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to the world of science.

If we find life out there, and it's not us, we will deem it not intelligent.

I want more

I've spent quality time in the aerospace community

✅ with my service on two presidential commissions.
✅ but at heart, I'm an academic..
✅ Being an academic means I don't wield power over person.
✅ place or thing.
✅ I don't command armies

I want more

People credit me for
making the universe interesting,

when in fact

the universe is inherently interesting
and I'm merely revealing that fact
I don't think I'm anything special for this to happen

The problem

is not scientifically illiterate kids
it is scientifically illiterate adults
Kids are born curious
about the natural world

They are always

turning over rocks
jumping with two feet
into mud puddles

I've known from long ago
that the universe was calling me


As a scientist, I want to go to Mars and back to asteroids and the Moon because I'm a scientist. But I can tell you, I'm not so naive a scientist to think that the nation might not have geopolitical reasons for going into space.



Vastness is bearable only through love Cambrian explosion a still more glorious dawn awaits Euclid consciousness extraordinary claims require extraordinary evidence.



Astonishment dispassionate extraterrestrial observer Drake Equation radio telescope Hypatia of brilliant syntheses. Vastness is bearable only through love Vangelis a mote of dust suspended in a sunbeam rings of Uranus vanquish the impossible rings of Uranus?


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It was unthinkable not long ago that a biologist or paleontologist would be at the same conference as an astrophysicist. Now we have accumulated so much data in each of these branches of science as it relates to origins that we have learned that no one discipline can answer questions of origins alone.



The need to create a new taxonomy that isn't just applying to our own solar system will become so evident and apparent that something will come out of it. I'm sure of it, even if it's not tomorrow.



You have people who believe they are scientifically literate but, in fact, are not. And I don't mind if you're not scientifically literate, but just admit that to yourself, so that you'll know, and perhaps you can take a first step to try to eradicate that.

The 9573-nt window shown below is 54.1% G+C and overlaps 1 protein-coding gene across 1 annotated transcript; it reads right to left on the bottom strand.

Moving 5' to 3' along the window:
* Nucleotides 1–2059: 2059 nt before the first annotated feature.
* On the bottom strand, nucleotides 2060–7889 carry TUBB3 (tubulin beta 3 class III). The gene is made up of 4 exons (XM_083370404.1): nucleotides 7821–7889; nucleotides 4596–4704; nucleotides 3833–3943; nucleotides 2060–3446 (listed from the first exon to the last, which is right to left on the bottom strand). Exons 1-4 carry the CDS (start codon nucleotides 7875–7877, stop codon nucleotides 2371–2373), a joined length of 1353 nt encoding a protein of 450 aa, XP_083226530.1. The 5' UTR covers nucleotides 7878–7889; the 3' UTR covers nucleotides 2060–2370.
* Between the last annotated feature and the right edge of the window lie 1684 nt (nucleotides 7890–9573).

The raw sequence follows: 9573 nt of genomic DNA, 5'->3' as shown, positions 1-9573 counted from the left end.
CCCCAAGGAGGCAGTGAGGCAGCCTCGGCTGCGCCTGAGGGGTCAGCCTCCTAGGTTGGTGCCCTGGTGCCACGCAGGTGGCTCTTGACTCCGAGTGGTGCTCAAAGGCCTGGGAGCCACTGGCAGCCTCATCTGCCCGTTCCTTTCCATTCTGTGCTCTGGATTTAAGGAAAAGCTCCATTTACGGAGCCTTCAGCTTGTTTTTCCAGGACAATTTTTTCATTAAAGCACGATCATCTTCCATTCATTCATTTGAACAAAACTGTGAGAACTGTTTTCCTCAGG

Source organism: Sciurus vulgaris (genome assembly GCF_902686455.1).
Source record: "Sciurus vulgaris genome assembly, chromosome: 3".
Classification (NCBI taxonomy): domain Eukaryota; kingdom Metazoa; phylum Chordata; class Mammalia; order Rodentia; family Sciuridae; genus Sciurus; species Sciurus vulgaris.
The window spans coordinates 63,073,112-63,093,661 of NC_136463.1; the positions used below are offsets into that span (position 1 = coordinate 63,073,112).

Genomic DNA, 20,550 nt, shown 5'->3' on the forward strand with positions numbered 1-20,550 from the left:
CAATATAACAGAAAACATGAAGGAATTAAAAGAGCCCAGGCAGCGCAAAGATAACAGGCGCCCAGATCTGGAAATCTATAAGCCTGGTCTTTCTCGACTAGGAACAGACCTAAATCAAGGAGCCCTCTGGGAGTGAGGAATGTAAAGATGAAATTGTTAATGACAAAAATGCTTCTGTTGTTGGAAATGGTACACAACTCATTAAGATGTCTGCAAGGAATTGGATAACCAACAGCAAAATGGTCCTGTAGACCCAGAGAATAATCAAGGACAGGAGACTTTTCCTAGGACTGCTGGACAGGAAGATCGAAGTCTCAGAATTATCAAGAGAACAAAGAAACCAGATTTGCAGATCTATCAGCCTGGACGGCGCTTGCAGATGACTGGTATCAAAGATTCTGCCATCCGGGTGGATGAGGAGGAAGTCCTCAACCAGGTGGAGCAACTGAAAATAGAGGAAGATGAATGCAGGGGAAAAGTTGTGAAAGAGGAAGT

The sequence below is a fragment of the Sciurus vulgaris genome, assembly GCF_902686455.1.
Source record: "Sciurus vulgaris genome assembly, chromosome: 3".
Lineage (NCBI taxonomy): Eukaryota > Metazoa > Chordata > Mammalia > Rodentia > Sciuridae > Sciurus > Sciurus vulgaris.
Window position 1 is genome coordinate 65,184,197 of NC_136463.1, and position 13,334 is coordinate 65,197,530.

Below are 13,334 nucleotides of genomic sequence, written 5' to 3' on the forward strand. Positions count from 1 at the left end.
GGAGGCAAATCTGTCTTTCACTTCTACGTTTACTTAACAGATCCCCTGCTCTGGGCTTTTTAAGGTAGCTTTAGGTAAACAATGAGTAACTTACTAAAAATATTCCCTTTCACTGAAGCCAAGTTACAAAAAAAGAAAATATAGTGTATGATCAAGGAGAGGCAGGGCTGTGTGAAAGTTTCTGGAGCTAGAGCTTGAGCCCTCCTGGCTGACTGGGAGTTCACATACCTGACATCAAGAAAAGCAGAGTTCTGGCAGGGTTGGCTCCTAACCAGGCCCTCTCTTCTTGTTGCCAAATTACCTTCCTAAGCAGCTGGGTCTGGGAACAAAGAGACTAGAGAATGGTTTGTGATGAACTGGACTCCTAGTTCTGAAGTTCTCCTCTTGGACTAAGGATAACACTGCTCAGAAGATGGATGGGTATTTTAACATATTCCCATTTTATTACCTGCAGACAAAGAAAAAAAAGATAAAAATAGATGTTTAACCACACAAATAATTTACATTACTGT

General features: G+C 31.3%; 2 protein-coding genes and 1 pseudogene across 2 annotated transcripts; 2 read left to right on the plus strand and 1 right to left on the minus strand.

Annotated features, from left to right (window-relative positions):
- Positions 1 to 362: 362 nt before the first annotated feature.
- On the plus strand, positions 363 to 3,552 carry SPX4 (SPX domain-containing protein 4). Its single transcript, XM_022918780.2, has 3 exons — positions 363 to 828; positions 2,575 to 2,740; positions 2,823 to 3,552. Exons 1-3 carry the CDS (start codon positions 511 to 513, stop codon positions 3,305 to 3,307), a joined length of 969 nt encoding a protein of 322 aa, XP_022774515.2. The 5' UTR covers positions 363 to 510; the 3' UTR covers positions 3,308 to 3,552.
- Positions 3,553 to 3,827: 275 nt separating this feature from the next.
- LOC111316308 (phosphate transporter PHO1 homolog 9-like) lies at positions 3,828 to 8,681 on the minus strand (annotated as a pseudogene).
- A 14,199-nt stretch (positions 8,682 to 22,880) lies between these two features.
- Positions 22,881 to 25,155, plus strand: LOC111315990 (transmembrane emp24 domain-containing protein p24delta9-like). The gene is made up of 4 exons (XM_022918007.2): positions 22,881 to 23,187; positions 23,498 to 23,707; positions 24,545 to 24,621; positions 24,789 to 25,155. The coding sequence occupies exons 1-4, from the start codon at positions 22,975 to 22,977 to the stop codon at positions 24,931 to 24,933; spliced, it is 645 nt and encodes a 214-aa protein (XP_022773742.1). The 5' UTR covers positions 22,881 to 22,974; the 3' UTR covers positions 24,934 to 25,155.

Not enough books focus on how a culture responds to radically new ideas or discovery.
Especially in the biography genre, they tend to focus on all the sordid details in the life of the person who made the discovery. I find this path to be voyeuristic but not enlightening.
I'm often asked by parents
what advice can I give them to help get kids interested in science? And I have only one bit of advice. Get out of their way. Kids are born curious. Period.


Once you have an innovation culture
even those who are not scientists or engineers - poets, actors, journalists - they, as communities, embrace the meaning of what it is to be scientifically literate. They embrace the concept of an innovation culture. They vote in ways that promote it. They don't fight science and they don't fight technology.
When Kennedy said, 'Let's go to the moon,'
we didn't yet have a vehicle that wouldn't kill you on launch. He said we'll land a man on the moon in eight years and bring him back. That was an audacious goal to put forth in front of the American people.
I'm often asked - and occasionally in an accusatory way
'Are you atheist?' And it's like, 'You know, the only 'ist' I am is a scientist, all right?' I don't associate with movements. I'm not an 'ism.' I just - I think for myself.